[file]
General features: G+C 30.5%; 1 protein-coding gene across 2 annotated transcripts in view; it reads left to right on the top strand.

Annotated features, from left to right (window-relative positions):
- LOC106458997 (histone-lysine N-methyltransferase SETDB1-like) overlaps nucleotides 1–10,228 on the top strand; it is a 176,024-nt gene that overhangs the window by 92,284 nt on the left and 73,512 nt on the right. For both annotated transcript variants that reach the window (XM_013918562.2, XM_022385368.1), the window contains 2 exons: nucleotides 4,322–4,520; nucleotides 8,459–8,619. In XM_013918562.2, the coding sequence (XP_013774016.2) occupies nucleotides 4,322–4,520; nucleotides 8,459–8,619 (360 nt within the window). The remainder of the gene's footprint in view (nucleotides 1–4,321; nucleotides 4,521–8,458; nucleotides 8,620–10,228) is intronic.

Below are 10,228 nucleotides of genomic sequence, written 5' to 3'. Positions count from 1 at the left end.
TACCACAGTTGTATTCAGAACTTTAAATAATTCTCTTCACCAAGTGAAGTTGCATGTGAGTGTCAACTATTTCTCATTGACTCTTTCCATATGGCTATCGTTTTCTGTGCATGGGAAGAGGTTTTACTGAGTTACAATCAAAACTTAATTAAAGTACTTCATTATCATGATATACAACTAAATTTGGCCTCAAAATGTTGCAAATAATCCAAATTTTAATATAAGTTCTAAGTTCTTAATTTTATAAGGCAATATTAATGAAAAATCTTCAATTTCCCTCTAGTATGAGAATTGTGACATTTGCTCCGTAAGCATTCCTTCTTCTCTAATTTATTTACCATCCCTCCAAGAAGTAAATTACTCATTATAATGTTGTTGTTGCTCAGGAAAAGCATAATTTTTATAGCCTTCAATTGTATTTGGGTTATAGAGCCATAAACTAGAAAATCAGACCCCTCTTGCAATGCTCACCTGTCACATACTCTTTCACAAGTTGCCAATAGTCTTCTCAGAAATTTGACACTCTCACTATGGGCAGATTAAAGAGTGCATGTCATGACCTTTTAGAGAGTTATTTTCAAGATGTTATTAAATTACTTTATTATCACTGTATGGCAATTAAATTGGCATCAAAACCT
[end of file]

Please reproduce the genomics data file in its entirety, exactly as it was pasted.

General features: G+C 30.5%; 1 protein-coding gene across 2 annotated transcripts in view; it reads left to right on the top strand.

Annotated features, from left to right (window-relative positions):
- LOC106458997 (histone-lysine N-methyltransferase SETDB1-like) overlaps nucleotides 1–10,228 on the top strand; it is a 176,024-nt gene that overhangs the window by 92,284 nt on the left and 73,512 nt on the right. For both annotated transcript variants that reach the window (XM_013918562.2, XM_022385368.1), the window contains 2 exons: nucleotides 4,322–4,520; nucleotides 8,459–8,619. In XM_013918562.2, the coding sequence (XP_013774016.2) occupies nucleotides 4,322–4,520; nucleotides 8,459–8,619 (360 nt within the window). The remainder of the gene's footprint in view (nucleotides 1–4,321; nucleotides 4,521–8,458; nucleotides 8,620–10,228) is intronic.

Below are 10,228 nucleotides of genomic sequence, written 5' to 3'. Positions count from 1 at the left end.
TACCACAGTTGTATTCAGAACTTTAAATAATTCTCTTCACCAAGTGAAGTTGCATGTGAGTGTCAACTATTTCTCATTGACTCTTTCCATATGGCTATCGTTTTCTGTGCATGGGAAGAGGTTTTACTGAGTTACAATCAAAACTTAATTAAAGTACTTCATTATCATGATATACAACTAAATTTGGCCTCAAAATGTTGCAAATAATCCAAATTTTAATATAAGTTCTAAGTTCTTAATTTTATAAGGCAATATTAATGAAAAATCTTCAATTTCCCTCTAGTATGAGAATTGTGACATTTGCTCCGTAAGCATTCCTTCTTCTCTAATTTATTTACCATCCCTCCAAGAAGTAAATTACTCATTATAATGTTGTTGTTGCTCAGGAAAAGCATAATTTTTATAGCCTTCAATTGTATTTGGGTTATAGAGCCATAAACTAGAAAATCAGACCCCTCTTGCAATGCTCACCTGTCACATACTCTTTCACAAGTTGCCAATAGTCTTCTCAGAAATTTGACACTCTCACTATGGGCAGATTAAAGAGTGCATGTCATGACCTTTTAGAGAGTTATTTTCAAGATGTTATTAAATTACTTTATTATCACTGTATGGCAATTAAATTGGCATCAAAACCT